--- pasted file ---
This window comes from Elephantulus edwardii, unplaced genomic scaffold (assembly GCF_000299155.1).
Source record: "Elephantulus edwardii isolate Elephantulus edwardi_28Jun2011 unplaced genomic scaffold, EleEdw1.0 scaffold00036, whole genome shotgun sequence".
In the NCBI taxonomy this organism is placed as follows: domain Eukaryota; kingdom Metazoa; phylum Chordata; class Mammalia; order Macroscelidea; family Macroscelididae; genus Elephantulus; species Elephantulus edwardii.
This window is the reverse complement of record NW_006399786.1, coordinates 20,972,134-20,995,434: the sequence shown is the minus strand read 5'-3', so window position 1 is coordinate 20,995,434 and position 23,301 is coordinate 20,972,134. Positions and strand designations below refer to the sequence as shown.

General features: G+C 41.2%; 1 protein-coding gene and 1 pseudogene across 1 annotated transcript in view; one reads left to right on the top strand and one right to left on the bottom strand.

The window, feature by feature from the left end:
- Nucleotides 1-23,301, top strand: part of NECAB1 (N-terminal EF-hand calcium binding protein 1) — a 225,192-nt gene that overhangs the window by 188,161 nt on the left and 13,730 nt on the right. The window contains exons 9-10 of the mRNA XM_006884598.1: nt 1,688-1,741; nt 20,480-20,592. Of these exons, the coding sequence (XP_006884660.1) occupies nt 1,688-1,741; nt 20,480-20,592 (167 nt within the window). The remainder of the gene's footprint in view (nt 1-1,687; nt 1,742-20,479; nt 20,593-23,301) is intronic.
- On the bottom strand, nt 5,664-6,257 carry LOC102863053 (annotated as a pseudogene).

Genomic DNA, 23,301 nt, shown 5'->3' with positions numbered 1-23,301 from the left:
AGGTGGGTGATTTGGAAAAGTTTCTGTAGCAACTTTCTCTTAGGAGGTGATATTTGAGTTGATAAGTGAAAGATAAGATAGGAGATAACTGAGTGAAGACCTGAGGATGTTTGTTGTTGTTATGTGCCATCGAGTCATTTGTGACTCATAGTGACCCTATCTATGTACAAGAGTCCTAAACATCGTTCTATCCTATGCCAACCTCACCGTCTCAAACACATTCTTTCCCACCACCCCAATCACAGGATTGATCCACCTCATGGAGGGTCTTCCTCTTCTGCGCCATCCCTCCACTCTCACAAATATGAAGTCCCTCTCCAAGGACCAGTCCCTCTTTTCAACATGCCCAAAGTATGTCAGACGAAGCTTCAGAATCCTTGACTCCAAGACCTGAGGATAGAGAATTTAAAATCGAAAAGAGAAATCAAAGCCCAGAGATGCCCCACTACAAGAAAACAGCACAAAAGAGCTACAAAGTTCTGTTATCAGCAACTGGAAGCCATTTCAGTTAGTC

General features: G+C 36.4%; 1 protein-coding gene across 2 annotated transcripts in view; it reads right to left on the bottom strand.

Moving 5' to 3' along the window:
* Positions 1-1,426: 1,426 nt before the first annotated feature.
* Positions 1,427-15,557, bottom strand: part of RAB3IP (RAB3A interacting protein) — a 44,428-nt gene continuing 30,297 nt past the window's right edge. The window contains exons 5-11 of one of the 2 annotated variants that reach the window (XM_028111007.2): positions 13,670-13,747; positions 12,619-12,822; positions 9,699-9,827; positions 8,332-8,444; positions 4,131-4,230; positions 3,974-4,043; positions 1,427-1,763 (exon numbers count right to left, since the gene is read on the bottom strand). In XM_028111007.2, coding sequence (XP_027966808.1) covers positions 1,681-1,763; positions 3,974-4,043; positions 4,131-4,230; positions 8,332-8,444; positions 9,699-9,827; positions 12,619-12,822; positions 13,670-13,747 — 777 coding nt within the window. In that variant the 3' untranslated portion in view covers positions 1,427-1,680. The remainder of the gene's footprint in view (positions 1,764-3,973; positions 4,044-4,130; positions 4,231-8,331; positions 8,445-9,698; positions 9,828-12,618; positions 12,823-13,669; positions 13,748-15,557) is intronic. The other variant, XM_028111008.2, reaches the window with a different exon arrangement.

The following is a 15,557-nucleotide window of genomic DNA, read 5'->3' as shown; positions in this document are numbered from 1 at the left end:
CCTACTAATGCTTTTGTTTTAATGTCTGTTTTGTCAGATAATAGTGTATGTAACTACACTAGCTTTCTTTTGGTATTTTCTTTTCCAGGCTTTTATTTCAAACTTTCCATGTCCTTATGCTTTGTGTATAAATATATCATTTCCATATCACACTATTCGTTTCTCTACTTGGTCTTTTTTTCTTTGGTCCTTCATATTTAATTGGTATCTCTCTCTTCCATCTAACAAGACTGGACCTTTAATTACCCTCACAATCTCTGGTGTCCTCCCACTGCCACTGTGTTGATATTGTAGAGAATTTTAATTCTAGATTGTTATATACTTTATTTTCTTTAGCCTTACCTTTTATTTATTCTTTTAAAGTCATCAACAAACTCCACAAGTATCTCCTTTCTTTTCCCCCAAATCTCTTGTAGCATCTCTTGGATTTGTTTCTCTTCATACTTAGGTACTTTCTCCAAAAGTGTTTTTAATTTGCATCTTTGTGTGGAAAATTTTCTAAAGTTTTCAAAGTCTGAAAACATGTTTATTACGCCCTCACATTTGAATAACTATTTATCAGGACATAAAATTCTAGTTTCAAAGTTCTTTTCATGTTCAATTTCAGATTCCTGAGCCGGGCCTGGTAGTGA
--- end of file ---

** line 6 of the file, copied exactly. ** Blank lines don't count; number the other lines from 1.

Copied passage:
The window, feature by feature from the left end: